When starting a foreign language, you can — and people frequently do- neglect grammar and focus on learning vocabulary and phrases. Whilst this is not an advisable approach- as it will haunt you later- it is understandable as minor grammatical errors rarely stop you from being understood. With a programming language the ‘grammar’ element is critical. For example, forgetting a semi-colon may result in hundreds of lines of code returning an error message. For this reason, it is vital you gain a firm grasp of the basics.
· Programming languages only have one tense, the simple present. Spoken languages have a variety of different past, present and future tenses whilst programming languages just have the simple present tense. Programming languages do, however, make heavier use of the conditional tense than spoken languages (e.g. if x condition is met do y).
There are many other notable differences between foreign languages and programming languages which have not been covered here. Let me know in the comments if you think there is value in comparing the two types of languages and, if so, what do you find the most interesting differences?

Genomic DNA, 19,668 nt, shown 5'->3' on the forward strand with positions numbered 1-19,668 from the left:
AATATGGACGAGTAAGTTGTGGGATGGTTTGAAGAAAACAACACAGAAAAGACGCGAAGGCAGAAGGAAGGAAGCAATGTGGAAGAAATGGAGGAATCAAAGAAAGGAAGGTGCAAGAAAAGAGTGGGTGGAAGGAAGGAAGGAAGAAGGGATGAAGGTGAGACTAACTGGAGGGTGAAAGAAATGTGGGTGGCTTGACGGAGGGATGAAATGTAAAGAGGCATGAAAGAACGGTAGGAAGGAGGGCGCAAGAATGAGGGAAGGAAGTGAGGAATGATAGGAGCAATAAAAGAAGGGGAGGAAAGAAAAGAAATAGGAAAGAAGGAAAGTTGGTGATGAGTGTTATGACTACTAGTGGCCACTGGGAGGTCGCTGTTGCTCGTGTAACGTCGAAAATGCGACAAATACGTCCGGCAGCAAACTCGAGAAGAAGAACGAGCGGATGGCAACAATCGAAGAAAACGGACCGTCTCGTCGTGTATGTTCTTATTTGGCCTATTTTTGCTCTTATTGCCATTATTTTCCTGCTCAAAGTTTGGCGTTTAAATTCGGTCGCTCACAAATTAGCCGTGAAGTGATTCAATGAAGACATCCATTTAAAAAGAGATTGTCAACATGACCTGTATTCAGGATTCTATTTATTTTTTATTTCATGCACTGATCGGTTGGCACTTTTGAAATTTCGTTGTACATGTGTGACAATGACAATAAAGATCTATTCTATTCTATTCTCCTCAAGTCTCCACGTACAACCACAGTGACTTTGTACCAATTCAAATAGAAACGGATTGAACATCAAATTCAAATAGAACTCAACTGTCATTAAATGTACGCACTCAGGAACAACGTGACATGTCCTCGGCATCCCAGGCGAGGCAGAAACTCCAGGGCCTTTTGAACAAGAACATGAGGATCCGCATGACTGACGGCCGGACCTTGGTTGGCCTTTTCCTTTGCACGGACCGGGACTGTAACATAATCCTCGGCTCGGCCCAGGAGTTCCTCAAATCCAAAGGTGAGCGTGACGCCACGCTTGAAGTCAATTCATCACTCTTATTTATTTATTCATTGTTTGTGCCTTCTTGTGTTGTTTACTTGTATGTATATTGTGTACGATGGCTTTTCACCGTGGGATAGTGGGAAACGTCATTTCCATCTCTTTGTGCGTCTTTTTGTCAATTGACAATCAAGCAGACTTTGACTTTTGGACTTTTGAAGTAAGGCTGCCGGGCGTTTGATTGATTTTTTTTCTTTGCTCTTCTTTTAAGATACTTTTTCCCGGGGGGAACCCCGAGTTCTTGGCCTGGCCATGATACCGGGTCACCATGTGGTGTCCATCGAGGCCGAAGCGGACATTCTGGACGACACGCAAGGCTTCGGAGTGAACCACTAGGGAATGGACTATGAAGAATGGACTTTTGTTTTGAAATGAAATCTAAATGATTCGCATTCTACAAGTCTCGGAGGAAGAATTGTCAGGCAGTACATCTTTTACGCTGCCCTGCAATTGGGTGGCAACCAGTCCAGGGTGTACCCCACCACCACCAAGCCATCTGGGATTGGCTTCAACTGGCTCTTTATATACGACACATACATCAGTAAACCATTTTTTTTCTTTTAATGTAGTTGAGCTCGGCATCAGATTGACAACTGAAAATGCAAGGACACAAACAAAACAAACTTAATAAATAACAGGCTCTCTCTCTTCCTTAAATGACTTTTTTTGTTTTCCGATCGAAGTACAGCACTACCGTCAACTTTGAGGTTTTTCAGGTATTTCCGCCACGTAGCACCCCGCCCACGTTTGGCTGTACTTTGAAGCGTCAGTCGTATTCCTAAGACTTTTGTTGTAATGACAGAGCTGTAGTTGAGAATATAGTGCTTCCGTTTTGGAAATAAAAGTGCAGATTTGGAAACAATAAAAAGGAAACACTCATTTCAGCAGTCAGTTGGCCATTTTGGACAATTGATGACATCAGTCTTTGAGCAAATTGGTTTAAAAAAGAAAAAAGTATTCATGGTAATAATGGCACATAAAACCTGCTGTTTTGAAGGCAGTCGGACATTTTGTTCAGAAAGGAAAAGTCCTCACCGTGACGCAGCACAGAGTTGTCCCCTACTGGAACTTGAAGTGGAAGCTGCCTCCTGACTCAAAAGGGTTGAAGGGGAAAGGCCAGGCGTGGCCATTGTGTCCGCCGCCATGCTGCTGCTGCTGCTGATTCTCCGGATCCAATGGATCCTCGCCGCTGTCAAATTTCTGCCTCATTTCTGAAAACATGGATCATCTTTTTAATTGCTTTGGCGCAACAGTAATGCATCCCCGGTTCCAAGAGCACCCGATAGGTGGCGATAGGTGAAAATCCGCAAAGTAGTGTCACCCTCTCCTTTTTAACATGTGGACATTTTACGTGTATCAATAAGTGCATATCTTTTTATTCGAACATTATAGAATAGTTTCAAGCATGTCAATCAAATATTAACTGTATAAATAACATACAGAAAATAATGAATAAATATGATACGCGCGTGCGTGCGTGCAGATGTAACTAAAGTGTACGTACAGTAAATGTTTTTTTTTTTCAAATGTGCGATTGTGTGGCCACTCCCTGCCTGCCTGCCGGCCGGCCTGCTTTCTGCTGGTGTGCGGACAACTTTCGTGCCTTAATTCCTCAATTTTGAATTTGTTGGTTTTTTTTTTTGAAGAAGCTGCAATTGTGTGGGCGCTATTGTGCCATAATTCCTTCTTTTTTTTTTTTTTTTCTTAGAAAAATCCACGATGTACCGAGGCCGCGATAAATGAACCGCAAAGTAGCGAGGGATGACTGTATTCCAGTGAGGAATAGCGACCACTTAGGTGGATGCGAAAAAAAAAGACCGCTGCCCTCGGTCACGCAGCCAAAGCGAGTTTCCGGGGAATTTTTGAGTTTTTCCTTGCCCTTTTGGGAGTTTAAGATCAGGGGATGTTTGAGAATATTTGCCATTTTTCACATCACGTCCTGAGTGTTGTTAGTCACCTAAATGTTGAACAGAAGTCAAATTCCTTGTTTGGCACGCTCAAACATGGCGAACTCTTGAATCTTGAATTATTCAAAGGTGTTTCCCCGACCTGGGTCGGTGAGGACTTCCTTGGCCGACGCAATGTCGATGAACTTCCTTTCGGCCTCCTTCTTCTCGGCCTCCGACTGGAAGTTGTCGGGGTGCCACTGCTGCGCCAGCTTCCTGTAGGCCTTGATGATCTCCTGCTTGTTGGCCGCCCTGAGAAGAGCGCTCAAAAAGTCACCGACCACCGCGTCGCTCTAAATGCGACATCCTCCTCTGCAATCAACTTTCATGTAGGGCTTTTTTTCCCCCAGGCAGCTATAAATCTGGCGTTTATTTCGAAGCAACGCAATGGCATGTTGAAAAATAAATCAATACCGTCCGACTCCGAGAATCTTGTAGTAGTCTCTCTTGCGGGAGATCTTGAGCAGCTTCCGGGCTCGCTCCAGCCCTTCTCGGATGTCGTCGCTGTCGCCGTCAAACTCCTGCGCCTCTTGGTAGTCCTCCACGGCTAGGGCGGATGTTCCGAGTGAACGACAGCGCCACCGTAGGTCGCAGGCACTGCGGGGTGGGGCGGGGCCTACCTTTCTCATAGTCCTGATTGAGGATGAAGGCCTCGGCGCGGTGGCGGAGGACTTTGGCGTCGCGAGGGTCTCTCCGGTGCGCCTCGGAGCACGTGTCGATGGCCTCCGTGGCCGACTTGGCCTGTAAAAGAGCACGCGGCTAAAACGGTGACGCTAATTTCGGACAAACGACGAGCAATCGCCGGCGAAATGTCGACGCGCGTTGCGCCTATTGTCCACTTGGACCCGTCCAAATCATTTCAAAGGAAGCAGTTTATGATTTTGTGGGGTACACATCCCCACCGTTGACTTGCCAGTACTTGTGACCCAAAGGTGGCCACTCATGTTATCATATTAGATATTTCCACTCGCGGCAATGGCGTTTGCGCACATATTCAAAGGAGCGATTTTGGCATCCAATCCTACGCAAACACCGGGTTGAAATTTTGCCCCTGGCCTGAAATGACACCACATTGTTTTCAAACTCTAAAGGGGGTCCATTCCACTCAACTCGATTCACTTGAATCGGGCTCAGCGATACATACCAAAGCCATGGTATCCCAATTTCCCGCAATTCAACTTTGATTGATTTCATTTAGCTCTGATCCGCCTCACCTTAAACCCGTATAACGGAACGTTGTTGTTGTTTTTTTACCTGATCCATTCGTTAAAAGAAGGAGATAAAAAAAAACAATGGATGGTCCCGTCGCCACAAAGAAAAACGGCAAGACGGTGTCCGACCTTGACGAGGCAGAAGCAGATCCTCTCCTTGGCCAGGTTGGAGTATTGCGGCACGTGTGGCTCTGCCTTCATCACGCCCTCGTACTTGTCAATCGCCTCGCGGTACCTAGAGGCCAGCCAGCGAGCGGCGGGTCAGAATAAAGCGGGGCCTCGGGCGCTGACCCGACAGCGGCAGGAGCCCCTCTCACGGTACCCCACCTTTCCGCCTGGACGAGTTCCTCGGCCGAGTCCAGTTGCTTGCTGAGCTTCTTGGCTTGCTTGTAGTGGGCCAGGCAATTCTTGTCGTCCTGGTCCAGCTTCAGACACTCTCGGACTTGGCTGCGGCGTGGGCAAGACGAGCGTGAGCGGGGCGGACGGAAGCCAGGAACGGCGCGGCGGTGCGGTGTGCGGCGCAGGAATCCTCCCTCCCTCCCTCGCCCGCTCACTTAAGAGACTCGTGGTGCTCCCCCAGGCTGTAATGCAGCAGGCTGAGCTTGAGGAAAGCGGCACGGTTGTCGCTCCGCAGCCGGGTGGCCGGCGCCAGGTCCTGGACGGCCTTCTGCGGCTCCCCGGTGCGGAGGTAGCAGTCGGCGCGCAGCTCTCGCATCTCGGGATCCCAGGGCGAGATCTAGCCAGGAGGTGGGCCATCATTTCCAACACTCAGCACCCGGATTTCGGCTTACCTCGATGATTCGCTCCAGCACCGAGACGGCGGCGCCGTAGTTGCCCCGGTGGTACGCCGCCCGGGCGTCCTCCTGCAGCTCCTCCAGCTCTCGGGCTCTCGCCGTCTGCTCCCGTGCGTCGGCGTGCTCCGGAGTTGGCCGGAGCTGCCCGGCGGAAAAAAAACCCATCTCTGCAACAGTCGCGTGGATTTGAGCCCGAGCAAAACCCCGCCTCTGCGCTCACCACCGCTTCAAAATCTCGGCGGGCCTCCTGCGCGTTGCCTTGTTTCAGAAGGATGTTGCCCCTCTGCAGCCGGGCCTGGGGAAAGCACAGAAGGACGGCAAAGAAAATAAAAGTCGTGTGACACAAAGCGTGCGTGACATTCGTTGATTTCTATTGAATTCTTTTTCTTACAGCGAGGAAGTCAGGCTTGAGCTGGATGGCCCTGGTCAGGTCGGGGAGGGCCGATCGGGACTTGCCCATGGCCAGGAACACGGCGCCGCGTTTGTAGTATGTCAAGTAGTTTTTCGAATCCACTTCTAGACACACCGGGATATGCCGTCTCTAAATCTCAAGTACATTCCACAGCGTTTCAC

*Language families are groups of languages related through descent from a common ancestral language or parental language. Both English and German are members of the Germanic family. English has more in common with German than say a Sino-Tibetan language such as Chinese. Programming languages also have analogous language families.
**First principles thinking is breaking down complicated problems into their most basic elements before reassembling them from the ground up. Elon Musk is a famous proponent of first principle thinking.
***It is sometimes impossible to completely translate or interpret from one language to another. The example provided ignores this for the sake of simplicity and because, when you begin learning a language, the focus is on the literal meaning rather than the subtleties of the language.